A (Brief) History of Web Development

web development history

It’s often been said that the best way to know where the future is headed is to look at the past. Though in the technology field, as we are constantly facing forward, always trying to determine what the “Next Big Thing” will be, it helps to stop and take a moment and see just how far things have come in a relatively short amount time. It’s of particular interest to note how much has changed, but also, how much has not.

No tour (even a brief one) of the web would be complete without a stop where it all began – the very first web site. It went live on August 6th, 1991. In it, we see many of the same links that appear on modern web sites – a help section, an FAQ, policies, even a link to help with ongoing projects, likely one of the very first reference to open source projects online (we’re big fans of open source at Shift One Labs). From there, the web developed at an uneven pace, punctuated by dramatic moments in advancement followed up by slower times of little significant change to outside users. Some major milestones include:

  • 1992: The first ever photo is posted to the web. One could argue that web photography has not vastly improved since that date.
  • 1993: Easily one of the most important moments in the development both of open source software, as well as the internet itself, CERN (the research organization generally credited with inventing the World Wide Web) puts the technology and software into the public domain. Also in 1993, a kid named Marc Andreessen creates the first web browser called Mosaic. He would go on to found Netscape one of the very first dotcom companies that helped set off the IPO boom of the mid to late 1990’s.
  • 1994: PHP is invented. PHP has proved to be one of the core technologies of the web – Shift One Labs, for example, currently offers PHP hosting.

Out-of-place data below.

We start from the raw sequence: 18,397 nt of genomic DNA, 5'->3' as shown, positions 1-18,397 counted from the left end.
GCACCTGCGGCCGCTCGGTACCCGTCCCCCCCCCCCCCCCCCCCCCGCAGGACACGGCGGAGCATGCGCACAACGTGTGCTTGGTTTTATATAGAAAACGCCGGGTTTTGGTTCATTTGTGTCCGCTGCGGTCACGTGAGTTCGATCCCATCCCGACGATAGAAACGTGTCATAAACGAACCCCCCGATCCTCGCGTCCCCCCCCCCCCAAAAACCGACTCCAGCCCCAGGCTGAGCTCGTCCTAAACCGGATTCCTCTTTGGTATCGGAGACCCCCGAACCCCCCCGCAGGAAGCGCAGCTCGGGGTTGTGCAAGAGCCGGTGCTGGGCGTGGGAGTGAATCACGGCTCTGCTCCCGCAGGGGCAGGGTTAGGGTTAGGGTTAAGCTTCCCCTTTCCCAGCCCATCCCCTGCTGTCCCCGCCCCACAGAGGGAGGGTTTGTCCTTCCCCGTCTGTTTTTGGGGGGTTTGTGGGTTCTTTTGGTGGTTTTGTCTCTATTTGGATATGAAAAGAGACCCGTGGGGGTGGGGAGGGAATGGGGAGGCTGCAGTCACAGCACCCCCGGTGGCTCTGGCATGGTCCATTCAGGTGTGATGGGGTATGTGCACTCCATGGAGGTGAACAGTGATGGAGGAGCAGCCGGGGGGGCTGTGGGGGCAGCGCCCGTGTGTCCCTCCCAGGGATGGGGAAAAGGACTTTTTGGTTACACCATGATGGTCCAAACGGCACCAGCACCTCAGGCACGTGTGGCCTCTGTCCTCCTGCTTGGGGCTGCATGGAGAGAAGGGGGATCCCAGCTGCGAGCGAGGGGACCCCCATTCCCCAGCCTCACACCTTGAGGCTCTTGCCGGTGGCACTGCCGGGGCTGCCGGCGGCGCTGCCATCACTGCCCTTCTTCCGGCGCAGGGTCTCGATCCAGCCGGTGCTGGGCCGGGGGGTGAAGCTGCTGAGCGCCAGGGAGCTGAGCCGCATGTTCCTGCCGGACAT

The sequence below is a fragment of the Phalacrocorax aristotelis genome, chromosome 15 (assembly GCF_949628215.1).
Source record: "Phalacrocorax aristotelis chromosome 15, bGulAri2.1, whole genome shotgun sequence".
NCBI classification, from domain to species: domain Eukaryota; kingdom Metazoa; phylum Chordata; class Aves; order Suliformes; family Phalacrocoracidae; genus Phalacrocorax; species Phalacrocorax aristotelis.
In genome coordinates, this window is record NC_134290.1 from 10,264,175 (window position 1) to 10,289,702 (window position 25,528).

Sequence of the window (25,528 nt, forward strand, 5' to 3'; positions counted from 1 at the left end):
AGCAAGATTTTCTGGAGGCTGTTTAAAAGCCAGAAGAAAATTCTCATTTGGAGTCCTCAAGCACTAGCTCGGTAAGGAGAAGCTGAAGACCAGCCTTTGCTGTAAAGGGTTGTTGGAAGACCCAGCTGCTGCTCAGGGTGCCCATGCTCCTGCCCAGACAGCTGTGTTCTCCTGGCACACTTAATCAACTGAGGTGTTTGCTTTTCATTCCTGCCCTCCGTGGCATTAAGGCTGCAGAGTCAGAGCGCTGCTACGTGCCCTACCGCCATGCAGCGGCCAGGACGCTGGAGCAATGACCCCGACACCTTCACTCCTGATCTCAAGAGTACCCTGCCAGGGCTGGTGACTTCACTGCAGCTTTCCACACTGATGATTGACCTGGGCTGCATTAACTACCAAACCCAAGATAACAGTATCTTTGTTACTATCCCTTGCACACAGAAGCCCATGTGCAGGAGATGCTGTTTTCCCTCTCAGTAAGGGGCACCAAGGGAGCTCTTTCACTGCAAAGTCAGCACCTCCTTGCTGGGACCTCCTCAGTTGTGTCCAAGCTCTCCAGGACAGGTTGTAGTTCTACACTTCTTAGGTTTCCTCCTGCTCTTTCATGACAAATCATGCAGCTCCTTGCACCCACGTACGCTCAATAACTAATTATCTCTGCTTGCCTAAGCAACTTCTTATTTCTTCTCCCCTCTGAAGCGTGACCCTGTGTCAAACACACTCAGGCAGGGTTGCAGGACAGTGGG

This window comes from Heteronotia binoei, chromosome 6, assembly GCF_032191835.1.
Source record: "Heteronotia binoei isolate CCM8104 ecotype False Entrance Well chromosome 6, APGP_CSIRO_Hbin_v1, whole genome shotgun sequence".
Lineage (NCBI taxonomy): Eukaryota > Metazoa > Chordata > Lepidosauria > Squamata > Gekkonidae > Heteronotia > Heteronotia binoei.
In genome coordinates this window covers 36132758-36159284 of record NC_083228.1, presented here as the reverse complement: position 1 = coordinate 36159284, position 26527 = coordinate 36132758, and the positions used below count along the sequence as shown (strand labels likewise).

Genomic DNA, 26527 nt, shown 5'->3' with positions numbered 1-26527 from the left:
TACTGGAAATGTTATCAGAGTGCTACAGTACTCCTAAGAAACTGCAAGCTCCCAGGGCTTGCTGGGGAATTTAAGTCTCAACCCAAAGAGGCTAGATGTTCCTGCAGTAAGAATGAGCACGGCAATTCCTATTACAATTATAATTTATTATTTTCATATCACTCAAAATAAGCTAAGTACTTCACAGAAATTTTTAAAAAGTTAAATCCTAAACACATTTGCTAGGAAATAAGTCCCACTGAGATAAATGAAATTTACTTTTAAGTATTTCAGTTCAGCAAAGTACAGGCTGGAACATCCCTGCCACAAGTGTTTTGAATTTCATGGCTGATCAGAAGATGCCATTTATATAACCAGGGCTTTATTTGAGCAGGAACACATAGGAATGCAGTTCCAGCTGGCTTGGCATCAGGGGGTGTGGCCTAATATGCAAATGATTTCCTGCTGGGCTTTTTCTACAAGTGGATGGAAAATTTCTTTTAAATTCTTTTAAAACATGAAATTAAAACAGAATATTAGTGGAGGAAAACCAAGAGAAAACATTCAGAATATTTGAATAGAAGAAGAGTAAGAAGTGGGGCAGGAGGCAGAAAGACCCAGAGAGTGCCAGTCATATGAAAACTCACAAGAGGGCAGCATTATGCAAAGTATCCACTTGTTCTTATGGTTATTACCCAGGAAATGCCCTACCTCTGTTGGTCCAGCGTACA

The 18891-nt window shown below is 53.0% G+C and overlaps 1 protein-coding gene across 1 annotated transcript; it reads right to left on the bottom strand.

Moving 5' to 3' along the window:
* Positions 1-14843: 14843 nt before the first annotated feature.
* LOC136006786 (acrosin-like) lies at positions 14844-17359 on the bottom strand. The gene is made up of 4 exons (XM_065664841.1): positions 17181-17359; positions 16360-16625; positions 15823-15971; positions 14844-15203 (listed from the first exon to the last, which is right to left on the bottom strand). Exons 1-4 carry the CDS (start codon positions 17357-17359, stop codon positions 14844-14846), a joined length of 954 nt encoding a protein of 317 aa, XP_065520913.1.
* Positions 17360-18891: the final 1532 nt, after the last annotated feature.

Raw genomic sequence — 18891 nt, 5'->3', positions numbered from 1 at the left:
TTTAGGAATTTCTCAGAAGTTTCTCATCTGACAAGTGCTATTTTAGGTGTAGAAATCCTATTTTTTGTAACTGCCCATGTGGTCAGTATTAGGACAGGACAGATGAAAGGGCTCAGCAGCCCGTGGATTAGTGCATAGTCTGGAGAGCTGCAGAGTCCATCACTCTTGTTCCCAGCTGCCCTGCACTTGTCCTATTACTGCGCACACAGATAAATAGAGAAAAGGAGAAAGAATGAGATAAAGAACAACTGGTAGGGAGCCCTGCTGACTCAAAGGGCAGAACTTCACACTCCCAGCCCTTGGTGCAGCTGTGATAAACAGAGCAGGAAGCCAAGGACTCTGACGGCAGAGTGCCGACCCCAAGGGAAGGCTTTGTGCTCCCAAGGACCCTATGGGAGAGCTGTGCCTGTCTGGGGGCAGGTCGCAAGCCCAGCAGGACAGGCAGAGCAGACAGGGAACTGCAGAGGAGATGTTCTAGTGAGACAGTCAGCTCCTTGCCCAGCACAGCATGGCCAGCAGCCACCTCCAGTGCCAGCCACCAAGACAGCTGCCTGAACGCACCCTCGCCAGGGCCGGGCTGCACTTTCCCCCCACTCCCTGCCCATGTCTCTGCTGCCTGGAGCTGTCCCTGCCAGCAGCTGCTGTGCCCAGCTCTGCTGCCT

• 1995: JavaScript is created.
  • 1996-1997: Some of the web’s largest players are founded, including Amazon and eBay in 1996, and Google in 1997.
  • 2000: The much-hyped Y2K bug ended up being mostly inconsequential.
  • 2003: WordPress is founded. Much like PHP, WordPress continues to be a key player in web development.
  • 2004: Some kid named Mark Zuckerberg creates a web site at Harvard called thefacebook.com
  • 2005: YouTube is founded.
  • 2006: Twitter is created. It gained a huge following in 2007 at the South by Southwest Festival.
  • 2008: HTML 5 is introduced. The significance of this is highlighted by the fact that the previous version, HTML 4, was announced in 1997.
  • 2010: Shift One Labs was founded!
  • 2011: The second generation of social media websites are launched, including Pinterest and Instragram.
  • 2012: E-commerce sales top $1 trillion dollars for the first time.
  • 2013: SugarCRM releases their latest version of their customer engagement platform Sugar 7.
  • 2014: Though it has been many years in the making, 2014 was the first year that people spent more time accessing the internet on mobile devices than desktops. This has particular implications for companies as they begin to focus greater time and attention on their mobile web development strategy. Clearly this trend will continue as the number of smartphones, tablets, and even watches allows greater mobile connectivity wherever users happen to be.

Despite these developments, some sites – at least visually – appear to have changed very little from the early days of the web. Perhaps most famously, Craigslist still looks nearly identical to its original layout, though many people have offered suggestions on how to update it. Google’s homepage is still much the same as it was during the earliest days of the web, in fact, the number of words appearing on their famously sparse home page is closely monitored and tracked.

We hope you’ve enjoyed this walk down (virtual) memory lane. We’d love to hear from you on some of the things you remember most about the early days of the web. Reach out to us any time!